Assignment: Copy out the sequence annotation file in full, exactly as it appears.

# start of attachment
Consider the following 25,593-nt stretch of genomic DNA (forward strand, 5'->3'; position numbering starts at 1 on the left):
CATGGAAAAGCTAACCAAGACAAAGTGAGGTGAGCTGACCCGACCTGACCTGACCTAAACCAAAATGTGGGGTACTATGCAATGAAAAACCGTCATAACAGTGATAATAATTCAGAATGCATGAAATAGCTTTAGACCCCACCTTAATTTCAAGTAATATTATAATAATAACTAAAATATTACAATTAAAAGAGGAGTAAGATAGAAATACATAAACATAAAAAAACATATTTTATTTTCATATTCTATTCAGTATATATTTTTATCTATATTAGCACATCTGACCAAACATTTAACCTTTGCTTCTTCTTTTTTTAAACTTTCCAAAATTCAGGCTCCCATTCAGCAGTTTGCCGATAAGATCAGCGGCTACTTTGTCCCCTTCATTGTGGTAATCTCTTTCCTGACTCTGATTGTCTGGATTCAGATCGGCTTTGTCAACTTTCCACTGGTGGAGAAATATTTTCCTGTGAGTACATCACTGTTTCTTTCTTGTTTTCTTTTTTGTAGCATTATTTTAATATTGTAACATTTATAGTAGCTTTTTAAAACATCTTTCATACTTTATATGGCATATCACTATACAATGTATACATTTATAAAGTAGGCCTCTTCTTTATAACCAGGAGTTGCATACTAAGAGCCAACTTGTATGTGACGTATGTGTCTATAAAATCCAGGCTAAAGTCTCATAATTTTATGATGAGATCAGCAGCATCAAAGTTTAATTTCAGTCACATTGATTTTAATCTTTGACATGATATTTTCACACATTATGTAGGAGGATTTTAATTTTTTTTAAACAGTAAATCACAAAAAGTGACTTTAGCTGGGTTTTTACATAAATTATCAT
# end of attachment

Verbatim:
Consider the following 25,593-nt stretch of genomic DNA (forward strand, 5'->3'; position numbering starts at 1 on the left):
CATGGAAAAGCTAACCAAGACAAAGTGAGGTGAGCTGACCCGACCTGACCTGACCTAAACCAAAATGTGGGGTACTATGCAATGAAAAACCGTCATAACAGTGATAATAATTCAGAATGCATGAAATAGCTTTAGACCCCACCTTAATTTCAAGTAATATTATAATAATAACTAAAATATTACAATTAAAAGAGGAGTAAGATAGAAATACATAAACATAAAAAAACATATTTTATTTTCATATTCTATTCAGTATATATTTTTATCTATATTAGCACATCTGACCAAACATTTAACCTTTGCTTCTTCTTTTTTTAAACTTTCCAAAATTCAGGCTCCCATTCAGCAGTTTGCCGATAAGATCAGCGGCTACTTTGTCCCCTTCATTGTGGTAATCTCTTTCCTGACTCTGATTGTCTGGATTCAGATCGGCTTTGTCAACTTTCCACTGGTGGAGAAATATTTTCCTGTGAGTACATCACTGTTTCTTTCTTGTTTTCTTTTTTGTAGCATTATTTTAATATTGTAACATTTATAGTAGCTTTTTAAAACATCTTTCATACTTTATATGGCATATCACTATACAATGTATACATTTATAAAGTAGGCCTCTTCTTTATAACCAGGAGTTGCATACTAAGAGCCAACTTGTATGTGACGTATGTGTCTATAAAATCCAGGCTAAAGTCTCATAATTTTATGATGAGATCAGCAGCATCAAAGTTTAATTTCAGTCACATTGATTTTAATCTTTGACATGATATTTTCACACATTATGTAGGAGGATTTTAATTTTTTTTAAACAGTAAATCACAAAAAGTGACTTTAGCTGGGTTTTTACATAAATTATCAT